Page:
MEMPHIS, Tenn. -- Memphis Police Association President Mike Williams told WREG-TV he knows of retired police officers who have taken their own lives over the pending revocation of their healthcare stipend.
"We got retirees that have already committed suicide over this. We got retirees that are not going to be able to get healthcare over this," said Williams to Marybeth Conley and Alex Coleman during Live at 9.
He said at least one worker committed suicide over city benefits being cut.
We know about the anger and the marches around city hall, but suicide?
Williams won't reveal the retired officer's name, but he says it happened, "The individual's wife had major surgery and he didn't know how he was gonna be able to take care of his wife. So it stressed him out to the point whereas he did what he did."
Williams says the retired patrolman in his 40s thought his wife would be better off if he was gone because she could at least get his insurance.
Williams predicted there will be more, "Even prior to this happening, we had told them that people were going to die because of this. A lot of people are not going to be able to afford the amount of money they are asking for."
A Memphis Police Department spokesperson tells us she is not aware of the retiree suicide.
Williams also repeated his claim that crime is up in Memphis, but the police department sent us stats showing year-to-year crime is down almost 4% and month-to-month 11%.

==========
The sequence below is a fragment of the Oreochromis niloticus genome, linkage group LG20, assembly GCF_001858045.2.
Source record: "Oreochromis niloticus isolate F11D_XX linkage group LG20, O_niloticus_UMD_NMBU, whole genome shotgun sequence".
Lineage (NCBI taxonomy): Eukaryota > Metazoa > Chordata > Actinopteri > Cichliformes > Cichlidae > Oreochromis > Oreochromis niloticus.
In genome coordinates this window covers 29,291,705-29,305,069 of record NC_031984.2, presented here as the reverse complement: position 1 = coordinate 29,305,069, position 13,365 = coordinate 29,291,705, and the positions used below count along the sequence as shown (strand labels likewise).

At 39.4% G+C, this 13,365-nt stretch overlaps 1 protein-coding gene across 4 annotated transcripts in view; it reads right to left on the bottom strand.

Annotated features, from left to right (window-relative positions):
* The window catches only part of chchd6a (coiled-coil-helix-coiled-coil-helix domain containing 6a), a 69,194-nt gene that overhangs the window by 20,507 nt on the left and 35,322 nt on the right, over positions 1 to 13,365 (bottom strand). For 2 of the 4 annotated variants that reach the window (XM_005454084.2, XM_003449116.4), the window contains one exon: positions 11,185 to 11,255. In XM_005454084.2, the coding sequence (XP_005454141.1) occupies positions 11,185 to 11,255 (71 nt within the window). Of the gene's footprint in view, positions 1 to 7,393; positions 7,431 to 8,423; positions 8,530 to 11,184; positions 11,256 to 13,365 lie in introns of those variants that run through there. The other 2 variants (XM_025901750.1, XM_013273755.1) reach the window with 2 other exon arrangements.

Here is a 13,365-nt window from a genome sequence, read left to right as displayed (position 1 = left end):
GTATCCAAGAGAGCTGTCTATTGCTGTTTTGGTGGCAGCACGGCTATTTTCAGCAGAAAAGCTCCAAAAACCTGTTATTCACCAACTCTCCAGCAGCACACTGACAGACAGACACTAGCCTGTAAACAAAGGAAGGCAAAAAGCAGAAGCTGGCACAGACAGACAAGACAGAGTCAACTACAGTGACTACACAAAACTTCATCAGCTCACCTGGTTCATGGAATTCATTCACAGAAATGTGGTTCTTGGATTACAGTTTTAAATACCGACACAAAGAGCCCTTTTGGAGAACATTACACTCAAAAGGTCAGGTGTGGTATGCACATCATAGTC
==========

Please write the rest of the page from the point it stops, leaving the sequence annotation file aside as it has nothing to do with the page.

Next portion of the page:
As of Monday afternoon, the number of MPD officers who have called in sick is more than 500.
Williams said officers feel betrayed by changes in healthcare for current and retired city employees, "You can't ask a police officer to run into an active shooter situation and get shot and say, 'We want you to do that, but we're not going to give you healthcare on the back end.'."
Administrators say officers are calling in sick to protest the changes and they are having to ask the Shelby County Sheriff's Office for help patrolling streets.
Fifty sheriff's deputies and reserves assisted police Saturday night and 37 Sunday night.
"We are constantly in contact with Director Armstrong and we will continue to do all we can to support in order to keep this community, his officers and our officers safe," says Shelby County Sheriff Bill Oldham.
The changes affect all city employees, but police and fire unions have been the most vocal.
“We have a responsibility to provide public safety,” said Director Toney Armstrong Sunday. “It has been challenging to fill all of our staffing levels, but at this point, no citizens are at risk.”
Williams said he understood why people are concerned about the sick calls and does not want to put anyone in danger, "I got kids, grandkids, nieces, nephews, uncles, aunts who live in this city and I want no harm to come to them. At the same time, I want no harm to those guys that you want to go out and get those criminals either."